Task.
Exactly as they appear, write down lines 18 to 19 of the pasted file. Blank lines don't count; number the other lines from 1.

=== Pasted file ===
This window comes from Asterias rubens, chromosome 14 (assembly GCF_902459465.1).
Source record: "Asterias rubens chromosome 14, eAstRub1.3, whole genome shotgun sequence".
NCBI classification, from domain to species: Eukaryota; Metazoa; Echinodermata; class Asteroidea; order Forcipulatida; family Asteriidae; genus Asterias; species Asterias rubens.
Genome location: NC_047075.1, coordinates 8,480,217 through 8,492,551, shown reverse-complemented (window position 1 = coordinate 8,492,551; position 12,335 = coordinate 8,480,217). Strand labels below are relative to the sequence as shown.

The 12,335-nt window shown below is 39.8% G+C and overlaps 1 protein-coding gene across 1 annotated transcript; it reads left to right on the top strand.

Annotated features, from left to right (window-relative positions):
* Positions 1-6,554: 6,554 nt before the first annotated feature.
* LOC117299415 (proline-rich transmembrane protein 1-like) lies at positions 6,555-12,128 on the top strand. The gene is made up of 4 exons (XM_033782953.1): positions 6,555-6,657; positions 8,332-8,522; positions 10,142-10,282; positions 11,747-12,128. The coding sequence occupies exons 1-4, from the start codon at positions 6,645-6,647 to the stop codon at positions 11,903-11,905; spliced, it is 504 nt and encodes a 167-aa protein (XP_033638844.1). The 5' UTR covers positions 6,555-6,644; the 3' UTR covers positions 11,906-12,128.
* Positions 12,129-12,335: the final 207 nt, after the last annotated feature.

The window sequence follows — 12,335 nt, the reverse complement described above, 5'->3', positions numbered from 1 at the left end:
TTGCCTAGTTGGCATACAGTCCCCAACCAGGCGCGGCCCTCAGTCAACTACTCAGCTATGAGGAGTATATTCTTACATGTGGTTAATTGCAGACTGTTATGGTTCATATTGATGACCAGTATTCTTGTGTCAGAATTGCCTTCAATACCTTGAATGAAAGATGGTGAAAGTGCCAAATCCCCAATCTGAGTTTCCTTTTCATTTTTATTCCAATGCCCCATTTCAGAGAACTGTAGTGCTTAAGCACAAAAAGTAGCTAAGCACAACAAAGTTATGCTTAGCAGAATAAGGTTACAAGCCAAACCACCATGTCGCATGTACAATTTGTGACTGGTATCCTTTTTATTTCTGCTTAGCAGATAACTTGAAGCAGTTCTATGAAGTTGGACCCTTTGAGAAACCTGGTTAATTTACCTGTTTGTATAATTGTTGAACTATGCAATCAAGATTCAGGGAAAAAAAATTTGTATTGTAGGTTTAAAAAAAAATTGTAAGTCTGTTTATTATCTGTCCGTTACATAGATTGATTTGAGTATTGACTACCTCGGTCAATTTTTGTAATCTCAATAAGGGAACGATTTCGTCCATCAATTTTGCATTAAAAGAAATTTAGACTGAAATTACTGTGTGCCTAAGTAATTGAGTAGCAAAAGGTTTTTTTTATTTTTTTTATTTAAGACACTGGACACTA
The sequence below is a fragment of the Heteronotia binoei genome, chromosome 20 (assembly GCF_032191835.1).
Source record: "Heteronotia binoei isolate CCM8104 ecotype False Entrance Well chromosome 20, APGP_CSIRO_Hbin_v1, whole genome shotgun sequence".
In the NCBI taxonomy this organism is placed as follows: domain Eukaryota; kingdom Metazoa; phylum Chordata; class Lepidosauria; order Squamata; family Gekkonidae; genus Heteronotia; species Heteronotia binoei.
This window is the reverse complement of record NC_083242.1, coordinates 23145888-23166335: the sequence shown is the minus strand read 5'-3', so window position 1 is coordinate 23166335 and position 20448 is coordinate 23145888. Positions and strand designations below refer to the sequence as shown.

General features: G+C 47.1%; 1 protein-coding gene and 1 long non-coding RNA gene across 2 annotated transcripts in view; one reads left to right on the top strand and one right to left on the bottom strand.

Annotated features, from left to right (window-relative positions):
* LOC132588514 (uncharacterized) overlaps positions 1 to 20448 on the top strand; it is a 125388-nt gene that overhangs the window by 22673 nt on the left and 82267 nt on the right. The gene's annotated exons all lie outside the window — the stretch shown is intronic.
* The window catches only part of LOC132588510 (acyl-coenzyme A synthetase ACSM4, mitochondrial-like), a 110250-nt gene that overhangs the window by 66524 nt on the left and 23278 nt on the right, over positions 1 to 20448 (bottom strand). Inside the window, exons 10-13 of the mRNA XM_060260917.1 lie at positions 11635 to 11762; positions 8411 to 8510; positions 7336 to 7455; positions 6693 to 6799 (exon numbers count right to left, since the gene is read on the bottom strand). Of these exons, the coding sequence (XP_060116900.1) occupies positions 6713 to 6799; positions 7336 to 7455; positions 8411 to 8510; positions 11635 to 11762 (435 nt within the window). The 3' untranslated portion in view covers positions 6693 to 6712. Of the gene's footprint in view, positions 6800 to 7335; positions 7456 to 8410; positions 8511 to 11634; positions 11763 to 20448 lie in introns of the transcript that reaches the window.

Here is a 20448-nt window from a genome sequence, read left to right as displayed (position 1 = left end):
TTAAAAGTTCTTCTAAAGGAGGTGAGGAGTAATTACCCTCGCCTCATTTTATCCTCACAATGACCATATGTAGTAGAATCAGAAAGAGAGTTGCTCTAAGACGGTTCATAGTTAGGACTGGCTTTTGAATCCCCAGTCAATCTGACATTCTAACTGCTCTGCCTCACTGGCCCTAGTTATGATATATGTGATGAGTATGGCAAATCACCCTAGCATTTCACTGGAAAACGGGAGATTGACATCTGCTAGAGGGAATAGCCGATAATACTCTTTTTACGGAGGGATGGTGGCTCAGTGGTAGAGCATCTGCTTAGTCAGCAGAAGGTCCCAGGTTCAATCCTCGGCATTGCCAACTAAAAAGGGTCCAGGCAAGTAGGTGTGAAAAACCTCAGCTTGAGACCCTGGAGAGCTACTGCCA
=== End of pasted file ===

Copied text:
* LOC132588514 (uncharacterized) overlaps positions 1 to 20448 on the top strand; it is a 125388-nt gene that overhangs the window by 22673 nt on the left and 82267 nt on the right. The gene's annotated exons all lie outside the window — the stretch shown is intronic.
* The window catches only part of LOC132588510 (acyl-coenzyme A synthetase ACSM4, mitochondrial-like), a 110250-nt gene that overhangs the window by 66524 nt on the left and 23278 nt on the right, over positions 1 to 20448 (bottom strand). Inside the window, exons 10-13 of the mRNA XM_060260917.1 lie at positions 11635 to 11762; positions 8411 to 8510; positions 7336 to 7455; positions 6693 to 6799 (exon numbers count right to left, since the gene is read on the bottom strand). Of these exons, the coding sequence (XP_060116900.1) occupies positions 6713 to 6799; positions 7336 to 7455; positions 8411 to 8510; positions 11635 to 11762 (435 nt within the window). The 3' untranslated portion in view covers positions 6693 to 6712. Of the gene's footprint in view, positions 6800 to 7335; positions 7456 to 8410; positions 8511 to 11634; positions 11763 to 20448 lie in introns of the transcript that reaches the window.